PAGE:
below and into their centre-nail fixings. Therefore, provided the cut
course of slates that finish at a ridge or top edge abutment are
head-nailed and fixed with copper disc rivets at the tail, the wind
uplift forces will be resisted into the course of slates below.
With resin slates that are a bit thicker than
fibre cement slates, and will flex slightly less in their length, there
is no copper disc rivet fixing, so when the head of the slate is cut off
and the top slate is head-nailed, there is nothing but the weight of the
ridge tiles or the flashing to hold the slate down.
With natural slates, which are very rigid, once the
head of the slate is cut off, again there is nothing but the ridge tiles
or the flashing to hold the slates down against the wind uplift forces
on the exposed surface of the slate. Wind uplift forces on natural
slates that are fixed with slate hooks have their force resisted by the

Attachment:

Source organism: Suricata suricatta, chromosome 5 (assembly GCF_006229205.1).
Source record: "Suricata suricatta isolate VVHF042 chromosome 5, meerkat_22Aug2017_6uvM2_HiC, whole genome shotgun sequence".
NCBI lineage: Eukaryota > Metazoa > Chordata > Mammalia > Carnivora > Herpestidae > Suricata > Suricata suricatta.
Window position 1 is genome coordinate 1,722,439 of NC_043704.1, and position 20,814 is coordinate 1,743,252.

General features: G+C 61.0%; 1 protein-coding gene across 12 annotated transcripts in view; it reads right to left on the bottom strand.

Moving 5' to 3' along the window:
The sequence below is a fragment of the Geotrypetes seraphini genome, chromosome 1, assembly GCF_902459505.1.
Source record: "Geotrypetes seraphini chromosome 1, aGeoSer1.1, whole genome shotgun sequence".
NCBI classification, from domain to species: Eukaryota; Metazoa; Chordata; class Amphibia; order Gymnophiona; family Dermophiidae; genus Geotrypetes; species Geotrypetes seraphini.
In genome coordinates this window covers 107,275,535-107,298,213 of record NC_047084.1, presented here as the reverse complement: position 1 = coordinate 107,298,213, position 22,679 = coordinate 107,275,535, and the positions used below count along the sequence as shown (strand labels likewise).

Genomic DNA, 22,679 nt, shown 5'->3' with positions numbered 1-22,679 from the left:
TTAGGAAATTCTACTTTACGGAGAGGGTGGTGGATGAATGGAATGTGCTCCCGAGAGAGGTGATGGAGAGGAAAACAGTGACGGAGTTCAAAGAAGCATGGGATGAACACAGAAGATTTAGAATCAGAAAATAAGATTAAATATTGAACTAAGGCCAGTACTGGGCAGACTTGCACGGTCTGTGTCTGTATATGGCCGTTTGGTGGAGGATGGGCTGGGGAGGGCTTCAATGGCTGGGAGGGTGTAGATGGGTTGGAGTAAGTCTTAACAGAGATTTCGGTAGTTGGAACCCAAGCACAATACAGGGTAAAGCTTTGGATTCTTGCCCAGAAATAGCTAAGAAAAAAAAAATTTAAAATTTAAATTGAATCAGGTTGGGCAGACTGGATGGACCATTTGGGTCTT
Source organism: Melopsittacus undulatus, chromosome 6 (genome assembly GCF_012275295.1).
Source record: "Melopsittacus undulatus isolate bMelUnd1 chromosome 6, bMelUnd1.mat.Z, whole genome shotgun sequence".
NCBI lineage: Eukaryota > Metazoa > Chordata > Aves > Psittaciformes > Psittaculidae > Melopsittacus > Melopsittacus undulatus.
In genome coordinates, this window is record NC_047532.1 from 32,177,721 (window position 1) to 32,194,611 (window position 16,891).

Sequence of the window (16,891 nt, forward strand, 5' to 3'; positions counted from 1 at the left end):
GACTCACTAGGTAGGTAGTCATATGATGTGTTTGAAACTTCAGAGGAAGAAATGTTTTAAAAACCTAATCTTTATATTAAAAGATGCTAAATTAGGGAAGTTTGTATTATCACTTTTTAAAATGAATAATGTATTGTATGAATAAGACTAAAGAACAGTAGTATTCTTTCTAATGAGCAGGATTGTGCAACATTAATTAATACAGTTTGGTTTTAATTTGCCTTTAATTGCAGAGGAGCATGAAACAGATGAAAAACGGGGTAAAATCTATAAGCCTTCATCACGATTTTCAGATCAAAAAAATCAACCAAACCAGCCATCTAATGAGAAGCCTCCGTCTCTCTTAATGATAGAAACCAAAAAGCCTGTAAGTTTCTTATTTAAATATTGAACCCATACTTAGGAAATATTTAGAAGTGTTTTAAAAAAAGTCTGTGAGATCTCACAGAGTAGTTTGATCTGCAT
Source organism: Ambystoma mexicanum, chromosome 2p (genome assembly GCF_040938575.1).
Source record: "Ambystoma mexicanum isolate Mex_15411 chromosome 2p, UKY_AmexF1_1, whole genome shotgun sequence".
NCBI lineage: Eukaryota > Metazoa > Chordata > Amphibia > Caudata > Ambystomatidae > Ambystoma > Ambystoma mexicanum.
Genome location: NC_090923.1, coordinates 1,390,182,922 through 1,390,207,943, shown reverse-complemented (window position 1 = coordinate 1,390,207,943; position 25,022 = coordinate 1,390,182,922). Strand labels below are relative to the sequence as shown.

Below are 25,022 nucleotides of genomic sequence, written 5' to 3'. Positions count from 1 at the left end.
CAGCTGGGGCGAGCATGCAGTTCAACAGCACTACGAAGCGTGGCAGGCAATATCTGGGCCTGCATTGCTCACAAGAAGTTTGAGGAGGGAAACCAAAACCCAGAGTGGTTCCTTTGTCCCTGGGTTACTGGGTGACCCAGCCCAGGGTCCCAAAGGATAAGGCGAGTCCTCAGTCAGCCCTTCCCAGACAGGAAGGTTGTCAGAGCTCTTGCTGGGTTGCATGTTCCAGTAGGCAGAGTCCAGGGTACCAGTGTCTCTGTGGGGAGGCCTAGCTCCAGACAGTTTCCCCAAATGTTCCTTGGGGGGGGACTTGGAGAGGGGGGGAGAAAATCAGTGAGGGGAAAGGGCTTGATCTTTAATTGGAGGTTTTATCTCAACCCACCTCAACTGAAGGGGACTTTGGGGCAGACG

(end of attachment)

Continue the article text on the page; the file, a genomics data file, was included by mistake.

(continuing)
slate hook through to the batten below and, therefore, when the heads of
the top slates are cut off, provided the slates are fixed with the slate
hooks, the slates will not lift.
Top edge detailing
We have seen that if a copper disc rivet is used at the tail of each top
slate this will hold the slate down, as will a slate hook, but to stop
the slates rotating about that fixing to the left or right, the top
slates also need to be head-nailed. But, where rivets or hooks are not
used, there are two other systems.
Firstly there is the shouldered method. This entails
cutting off the two top corners of the last full course of slates at 45°
to leave about half the width of the slate along the top edge. The